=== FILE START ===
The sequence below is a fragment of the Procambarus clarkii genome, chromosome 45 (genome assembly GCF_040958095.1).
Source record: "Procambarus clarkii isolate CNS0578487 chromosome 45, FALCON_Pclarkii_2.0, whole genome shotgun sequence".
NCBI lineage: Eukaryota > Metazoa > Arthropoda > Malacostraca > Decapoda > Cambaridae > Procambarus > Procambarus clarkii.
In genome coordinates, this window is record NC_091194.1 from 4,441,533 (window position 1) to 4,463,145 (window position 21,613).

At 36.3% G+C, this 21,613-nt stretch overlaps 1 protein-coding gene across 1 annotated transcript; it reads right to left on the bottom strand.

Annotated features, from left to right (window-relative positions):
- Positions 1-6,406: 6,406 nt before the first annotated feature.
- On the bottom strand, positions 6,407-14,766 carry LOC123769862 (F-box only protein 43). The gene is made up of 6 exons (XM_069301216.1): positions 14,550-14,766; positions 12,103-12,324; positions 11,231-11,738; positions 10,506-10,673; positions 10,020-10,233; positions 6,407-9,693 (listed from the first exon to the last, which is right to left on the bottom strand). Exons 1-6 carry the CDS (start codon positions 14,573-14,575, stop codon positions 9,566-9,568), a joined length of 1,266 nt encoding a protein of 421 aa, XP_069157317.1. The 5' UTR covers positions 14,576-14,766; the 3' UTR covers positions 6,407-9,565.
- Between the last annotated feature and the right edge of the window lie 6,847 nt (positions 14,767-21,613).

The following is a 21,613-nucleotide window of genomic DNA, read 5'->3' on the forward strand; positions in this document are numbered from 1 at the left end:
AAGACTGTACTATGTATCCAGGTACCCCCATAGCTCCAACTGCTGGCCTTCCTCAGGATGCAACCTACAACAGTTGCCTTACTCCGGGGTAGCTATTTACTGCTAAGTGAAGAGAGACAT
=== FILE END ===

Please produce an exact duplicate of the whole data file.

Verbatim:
The sequence below is a fragment of the Procambarus clarkii genome, chromosome 45 (genome assembly GCF_040958095.1).
Source record: "Procambarus clarkii isolate CNS0578487 chromosome 45, FALCON_Pclarkii_2.0, whole genome shotgun sequence".
NCBI lineage: Eukaryota > Metazoa > Arthropoda > Malacostraca > Decapoda > Cambaridae > Procambarus > Procambarus clarkii.
In genome coordinates, this window is record NC_091194.1 from 4,441,533 (window position 1) to 4,463,145 (window position 21,613).

At 36.3% G+C, this 21,613-nt stretch overlaps 1 protein-coding gene across 1 annotated transcript; it reads right to left on the bottom strand.

Annotated features, from left to right (window-relative positions):
- Positions 1-6,406: 6,406 nt before the first annotated feature.
- On the bottom strand, positions 6,407-14,766 carry LOC123769862 (F-box only protein 43). The gene is made up of 6 exons (XM_069301216.1): positions 14,550-14,766; positions 12,103-12,324; positions 11,231-11,738; positions 10,506-10,673; positions 10,020-10,233; positions 6,407-9,693 (listed from the first exon to the last, which is right to left on the bottom strand). Exons 1-6 carry the CDS (start codon positions 14,573-14,575, stop codon positions 9,566-9,568), a joined length of 1,266 nt encoding a protein of 421 aa, XP_069157317.1. The 5' UTR covers positions 14,576-14,766; the 3' UTR covers positions 6,407-9,565.
- Between the last annotated feature and the right edge of the window lie 6,847 nt (positions 14,767-21,613).

The following is a 21,613-nucleotide window of genomic DNA, read 5'->3' on the forward strand; positions in this document are numbered from 1 at the left end:
AAGACTGTACTATGTATCCAGGTACCCCCATAGCTCCAACTGCTGGCCTTCCTCAGGATGCAACCTACAACAGTTGCCTTACTCCGGGGTAGCTATTTACTGCTAAGTGAAGAGAGACAT